As we lined up, both Jeremy and Mark donned their game faces and iPod headphones, leaving me wondering how this whole thing was going to play out. I had never run with anyone wearing headphones (I am not against them, it just isn't something I use on race day), so I really wasn't sure of the etiquette like do I try to talk to them during the race of just leave them along. (As a side note, I never did ask them about their respective soundtracks. If either of them read this, what were you listening to?) Anyhow, maybe I should have paid more attention to all the pages that Runner's World and Running Times (mirror images of each other now that Rodale bought them) fills with iPod related stuff, but as the race started the iPod thing was no issue as both guys seemed to hear me just fine.

Many of you who have run many miles with me know that I am a talkative runner, hopefully respectfully so and not to the point of being annoying. Well, there was very little rumblings out of me on Sunday as the cannon propelled us to a first mile split of 7:25 which progressively got quicker to a 6:50 by mile 4 and then settled in to an average of about 7:00/mile until the latter stage of the race. All in all the pace was pretty consistent with some mile below and others just above this average pace, but much better than the 7:17 required to hit a Boston Qualifying (BQ) time of 3:10 for the youngest of runners. I had learned just a couple days earlier that my BQ time was now 3:15 since on race day in 2009 I will be 35 years of age. These extra five minutes would prove fortuitous as I paid for these quick early miles over the last 10K.

The three of us, Jeremy, Mark and I, got along swimmingly as we progressed from Portland through Falmouth, Cumberland, and then Yarmouth. Mark had a tendency to surge forward at points (which could be indicative of smoother pacing on his part) but we always tended to come back together. At the half way spot we were all together with a split time of roughly 1:33, well on pace for a sub-3:10. The trip home is a little tough with a few good uphills but overall a net descent which for me left my quads absolutely destroyed. There is one hill around mile 17 which rises only a couple hundred feet but completely squashed me on Sunday. After that hill things seemed to disintegrate for me. Mark pulled ahead of Jeremy and me while we slowed our cadence trying to save our legs for the top. At the top Jeremy was in much better shape than I was. Shortly after that he kept up his pace while I fell off mine enough to lose touch with him but keep him in my field of vision.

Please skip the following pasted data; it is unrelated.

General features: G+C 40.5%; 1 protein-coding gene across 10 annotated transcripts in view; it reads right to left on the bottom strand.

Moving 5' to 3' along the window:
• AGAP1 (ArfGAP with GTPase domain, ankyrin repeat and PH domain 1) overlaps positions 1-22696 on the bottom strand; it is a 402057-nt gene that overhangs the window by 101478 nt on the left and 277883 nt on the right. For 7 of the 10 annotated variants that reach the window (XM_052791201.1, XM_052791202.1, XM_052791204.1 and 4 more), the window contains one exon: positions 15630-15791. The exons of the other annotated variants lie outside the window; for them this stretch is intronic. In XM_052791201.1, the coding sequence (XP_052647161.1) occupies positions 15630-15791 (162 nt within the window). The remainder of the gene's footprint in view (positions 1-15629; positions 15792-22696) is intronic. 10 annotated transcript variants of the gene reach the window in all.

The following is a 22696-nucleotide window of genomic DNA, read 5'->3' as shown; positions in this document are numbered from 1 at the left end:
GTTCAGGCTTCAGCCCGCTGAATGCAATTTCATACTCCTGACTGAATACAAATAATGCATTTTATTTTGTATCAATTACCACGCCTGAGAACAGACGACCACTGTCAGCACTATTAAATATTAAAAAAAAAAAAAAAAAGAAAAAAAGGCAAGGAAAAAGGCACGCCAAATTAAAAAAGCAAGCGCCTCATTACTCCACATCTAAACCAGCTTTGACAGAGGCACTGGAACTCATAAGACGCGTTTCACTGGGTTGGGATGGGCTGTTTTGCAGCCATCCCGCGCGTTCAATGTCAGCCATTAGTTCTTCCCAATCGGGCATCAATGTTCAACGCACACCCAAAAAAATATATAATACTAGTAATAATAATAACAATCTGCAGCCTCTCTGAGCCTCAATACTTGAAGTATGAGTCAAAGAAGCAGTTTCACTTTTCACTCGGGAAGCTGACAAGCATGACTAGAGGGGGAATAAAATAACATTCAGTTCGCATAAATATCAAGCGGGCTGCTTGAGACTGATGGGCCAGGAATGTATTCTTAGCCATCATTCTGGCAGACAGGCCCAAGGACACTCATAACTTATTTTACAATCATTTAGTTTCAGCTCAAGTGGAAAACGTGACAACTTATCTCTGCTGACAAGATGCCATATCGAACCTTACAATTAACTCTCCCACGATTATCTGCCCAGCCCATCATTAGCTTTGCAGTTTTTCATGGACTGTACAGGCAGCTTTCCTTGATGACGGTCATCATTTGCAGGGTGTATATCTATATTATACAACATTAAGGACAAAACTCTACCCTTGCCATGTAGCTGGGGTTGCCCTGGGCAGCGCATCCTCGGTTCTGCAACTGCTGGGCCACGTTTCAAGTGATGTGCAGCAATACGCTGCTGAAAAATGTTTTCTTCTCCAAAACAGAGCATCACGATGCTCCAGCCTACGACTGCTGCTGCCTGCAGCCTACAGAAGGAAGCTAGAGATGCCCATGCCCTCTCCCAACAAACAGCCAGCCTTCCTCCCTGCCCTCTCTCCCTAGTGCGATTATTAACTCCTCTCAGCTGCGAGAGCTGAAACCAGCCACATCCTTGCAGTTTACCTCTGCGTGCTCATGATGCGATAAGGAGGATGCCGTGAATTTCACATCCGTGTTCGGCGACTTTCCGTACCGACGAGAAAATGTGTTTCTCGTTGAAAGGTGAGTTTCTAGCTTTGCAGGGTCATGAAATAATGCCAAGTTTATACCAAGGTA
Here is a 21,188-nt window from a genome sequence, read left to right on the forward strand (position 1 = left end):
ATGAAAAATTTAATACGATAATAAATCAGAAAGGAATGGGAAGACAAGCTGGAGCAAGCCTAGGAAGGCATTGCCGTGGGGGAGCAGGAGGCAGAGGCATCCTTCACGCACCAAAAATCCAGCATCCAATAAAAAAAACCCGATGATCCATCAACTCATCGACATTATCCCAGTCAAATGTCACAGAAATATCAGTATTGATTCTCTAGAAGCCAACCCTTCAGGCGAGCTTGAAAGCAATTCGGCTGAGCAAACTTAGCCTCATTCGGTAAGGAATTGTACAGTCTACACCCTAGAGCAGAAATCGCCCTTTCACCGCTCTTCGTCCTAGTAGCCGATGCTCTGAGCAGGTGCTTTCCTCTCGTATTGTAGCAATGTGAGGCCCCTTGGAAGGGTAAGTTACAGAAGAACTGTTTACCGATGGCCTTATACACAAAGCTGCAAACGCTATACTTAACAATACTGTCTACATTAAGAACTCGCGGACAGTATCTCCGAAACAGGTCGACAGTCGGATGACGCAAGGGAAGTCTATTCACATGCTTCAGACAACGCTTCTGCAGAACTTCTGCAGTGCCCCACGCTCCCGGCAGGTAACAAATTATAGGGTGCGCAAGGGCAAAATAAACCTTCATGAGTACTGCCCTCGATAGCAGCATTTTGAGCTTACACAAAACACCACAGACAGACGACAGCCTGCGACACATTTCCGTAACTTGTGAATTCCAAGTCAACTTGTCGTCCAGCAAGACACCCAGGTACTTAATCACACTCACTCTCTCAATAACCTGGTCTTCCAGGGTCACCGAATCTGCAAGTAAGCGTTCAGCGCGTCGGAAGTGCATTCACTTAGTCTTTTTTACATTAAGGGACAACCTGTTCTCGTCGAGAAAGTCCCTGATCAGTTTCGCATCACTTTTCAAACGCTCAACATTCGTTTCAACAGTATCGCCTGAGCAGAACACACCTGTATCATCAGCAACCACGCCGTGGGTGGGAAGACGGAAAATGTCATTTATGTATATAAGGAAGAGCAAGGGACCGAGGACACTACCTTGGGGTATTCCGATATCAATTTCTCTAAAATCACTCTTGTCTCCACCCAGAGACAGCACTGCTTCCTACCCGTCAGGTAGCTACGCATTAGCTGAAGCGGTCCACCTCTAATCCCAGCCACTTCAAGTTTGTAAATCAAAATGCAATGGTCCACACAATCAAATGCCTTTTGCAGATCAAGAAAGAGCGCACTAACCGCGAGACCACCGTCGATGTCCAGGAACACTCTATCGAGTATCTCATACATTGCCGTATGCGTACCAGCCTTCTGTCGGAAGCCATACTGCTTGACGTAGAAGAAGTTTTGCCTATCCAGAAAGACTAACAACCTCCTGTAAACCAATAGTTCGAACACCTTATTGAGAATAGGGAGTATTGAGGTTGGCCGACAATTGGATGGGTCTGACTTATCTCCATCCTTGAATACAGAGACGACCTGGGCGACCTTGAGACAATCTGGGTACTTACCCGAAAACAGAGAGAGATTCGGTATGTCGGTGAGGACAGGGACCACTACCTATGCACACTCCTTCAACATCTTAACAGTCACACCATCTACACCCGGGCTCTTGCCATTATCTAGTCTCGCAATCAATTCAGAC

My splits from mile 19 on are very telling. Other than seeing Kelly, Riley (who apparently was the star water stop person of the day), and Quinn at the Mile 23.1 water stop and Jamie and Heather hollering encouragement (thanks guys) somewhere around mile 18-19, the last 7-8 miles were torture. After the 7:00 average pace we had held through mile 18, I slowed slightly to a 7:14 pace in mile 19 and the hemorrhaging started there. The following are my respective splits from Miles 20-26: 7:18, 7:46, 7:33(!), 7:53, 8:06, 8:05, 8:59(!!). The last 0.2 miles was run at a respectable pace of 7:30 for the adoring crowds that always gather at the finish lines of these things. In my mind during these last few miles I was witnessing a bloodbath of epic proportions. I was cursing myself for getting into this mess, constantly asking myself why I didn't commit to harder training, while at the same time I was entertaining the conflicting emotions of relief and happiness that I was almost done.

During the last few miles I lost sight of Jeremy but could see Mark only a few hundred yards in front. He was stopping intermittently to stretch out the cramps that were dogging him and I even resorted to a couple walking breaks to stretch out my legs (hence the 8:59 in the 26th mile). In the end, Jeremy busted his PR by over 13 minutes to finish just over 3:09 while Mark came in at just under 3:13 (just shy of a BQ which I am sure he will get next time around if he really wants it) and I finished about 30 seconds behind Mark. So we all got what we wanted: Jeremy and I BQ'd while Mark beat his 3:15 goal. All in all a pretty good day. But next time I will train better! I promise. This is what I said after last year's Maine Marathon debacle but I mean it this time.

Finally, I want to thank Jeremy, Mike, Rebecca, Paige, and the rest of the Atayne team and volunteers for all they did to clean up our race course and training grounds. They left Maine a better place than they found it, which is what all of us should aspire to do daily. Cheers.